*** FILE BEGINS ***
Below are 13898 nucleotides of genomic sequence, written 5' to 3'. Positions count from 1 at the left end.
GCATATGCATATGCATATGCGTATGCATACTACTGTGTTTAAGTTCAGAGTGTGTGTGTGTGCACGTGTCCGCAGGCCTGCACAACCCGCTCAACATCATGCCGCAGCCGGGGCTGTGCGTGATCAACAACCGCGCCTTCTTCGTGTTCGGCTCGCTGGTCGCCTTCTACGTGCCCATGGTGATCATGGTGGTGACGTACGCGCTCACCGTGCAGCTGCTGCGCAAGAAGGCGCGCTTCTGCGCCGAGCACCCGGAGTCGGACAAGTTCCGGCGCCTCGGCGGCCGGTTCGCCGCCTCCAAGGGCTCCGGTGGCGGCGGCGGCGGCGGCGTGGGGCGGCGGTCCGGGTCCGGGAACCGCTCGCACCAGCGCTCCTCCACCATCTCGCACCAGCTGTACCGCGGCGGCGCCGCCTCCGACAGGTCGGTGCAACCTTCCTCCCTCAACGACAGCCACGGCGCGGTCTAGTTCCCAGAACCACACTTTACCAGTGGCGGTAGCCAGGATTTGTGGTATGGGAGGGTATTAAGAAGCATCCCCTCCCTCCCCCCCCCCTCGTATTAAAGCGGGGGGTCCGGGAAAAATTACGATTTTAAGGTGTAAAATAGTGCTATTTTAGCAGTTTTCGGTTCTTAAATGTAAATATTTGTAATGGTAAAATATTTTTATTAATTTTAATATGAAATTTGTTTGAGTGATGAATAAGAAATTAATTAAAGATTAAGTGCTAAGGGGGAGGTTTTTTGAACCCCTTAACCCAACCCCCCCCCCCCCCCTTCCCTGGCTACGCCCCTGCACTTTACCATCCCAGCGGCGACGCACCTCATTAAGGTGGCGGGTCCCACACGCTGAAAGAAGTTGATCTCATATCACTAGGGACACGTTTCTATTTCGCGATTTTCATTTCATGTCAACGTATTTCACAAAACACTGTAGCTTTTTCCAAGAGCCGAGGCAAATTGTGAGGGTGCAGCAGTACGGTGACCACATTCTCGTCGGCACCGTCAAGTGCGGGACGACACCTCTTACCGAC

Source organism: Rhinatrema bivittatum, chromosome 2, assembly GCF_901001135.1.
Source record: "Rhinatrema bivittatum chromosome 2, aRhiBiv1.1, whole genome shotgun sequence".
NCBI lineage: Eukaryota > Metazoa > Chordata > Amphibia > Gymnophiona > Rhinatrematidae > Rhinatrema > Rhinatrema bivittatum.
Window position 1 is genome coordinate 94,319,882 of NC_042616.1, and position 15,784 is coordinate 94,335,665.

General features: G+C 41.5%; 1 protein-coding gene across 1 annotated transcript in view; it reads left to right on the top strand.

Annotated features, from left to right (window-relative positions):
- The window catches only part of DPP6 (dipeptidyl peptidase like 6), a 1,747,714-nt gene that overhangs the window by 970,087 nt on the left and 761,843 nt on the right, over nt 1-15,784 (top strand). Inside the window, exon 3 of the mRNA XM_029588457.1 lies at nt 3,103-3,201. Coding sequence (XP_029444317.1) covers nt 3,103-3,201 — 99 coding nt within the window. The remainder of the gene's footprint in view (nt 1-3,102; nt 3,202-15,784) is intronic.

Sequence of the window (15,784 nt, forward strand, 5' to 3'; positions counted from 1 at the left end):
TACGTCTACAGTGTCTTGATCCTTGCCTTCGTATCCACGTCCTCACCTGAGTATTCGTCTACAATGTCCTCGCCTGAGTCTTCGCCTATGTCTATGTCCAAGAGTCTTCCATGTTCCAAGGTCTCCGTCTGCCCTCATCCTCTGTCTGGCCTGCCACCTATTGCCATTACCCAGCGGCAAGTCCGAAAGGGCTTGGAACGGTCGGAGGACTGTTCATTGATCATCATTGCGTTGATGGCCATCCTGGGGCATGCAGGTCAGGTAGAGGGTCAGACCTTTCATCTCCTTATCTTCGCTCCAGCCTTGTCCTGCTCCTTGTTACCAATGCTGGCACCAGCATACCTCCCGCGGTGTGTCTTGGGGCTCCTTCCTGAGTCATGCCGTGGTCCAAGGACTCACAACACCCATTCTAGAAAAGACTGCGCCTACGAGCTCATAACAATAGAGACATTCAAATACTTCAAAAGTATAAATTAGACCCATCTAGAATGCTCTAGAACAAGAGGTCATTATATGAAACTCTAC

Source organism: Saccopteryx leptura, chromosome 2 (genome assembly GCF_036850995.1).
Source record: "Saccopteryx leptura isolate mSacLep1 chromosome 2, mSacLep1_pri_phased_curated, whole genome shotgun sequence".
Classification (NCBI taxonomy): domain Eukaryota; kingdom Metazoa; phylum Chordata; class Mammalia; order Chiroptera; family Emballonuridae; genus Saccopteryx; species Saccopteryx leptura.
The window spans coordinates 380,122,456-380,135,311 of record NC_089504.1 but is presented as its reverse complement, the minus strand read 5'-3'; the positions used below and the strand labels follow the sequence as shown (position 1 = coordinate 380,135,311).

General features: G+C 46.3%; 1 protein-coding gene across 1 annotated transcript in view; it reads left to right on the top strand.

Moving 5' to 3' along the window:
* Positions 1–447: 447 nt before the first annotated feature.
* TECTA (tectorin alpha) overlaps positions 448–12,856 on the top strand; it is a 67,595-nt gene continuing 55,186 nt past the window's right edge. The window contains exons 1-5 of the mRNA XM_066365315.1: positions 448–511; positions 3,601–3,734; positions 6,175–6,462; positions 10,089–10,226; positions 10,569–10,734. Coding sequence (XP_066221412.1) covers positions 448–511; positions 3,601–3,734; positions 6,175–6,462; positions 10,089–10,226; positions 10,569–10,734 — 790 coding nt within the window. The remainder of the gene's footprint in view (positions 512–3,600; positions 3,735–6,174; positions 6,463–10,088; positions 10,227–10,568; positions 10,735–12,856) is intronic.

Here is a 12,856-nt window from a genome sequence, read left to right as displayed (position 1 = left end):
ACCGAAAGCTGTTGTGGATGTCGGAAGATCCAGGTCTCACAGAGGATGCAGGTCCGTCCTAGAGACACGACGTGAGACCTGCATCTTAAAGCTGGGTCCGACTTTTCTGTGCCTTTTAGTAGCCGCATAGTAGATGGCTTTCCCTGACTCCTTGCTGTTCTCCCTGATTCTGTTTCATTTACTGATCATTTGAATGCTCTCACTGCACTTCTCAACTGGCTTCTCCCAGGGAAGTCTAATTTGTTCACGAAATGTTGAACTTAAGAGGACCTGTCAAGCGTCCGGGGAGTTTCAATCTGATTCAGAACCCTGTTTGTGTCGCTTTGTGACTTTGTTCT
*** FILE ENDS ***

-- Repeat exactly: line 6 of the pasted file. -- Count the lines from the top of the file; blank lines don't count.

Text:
Window position 1 is genome coordinate 94,319,882 of NC_042616.1, and position 15,784 is coordinate 94,335,665.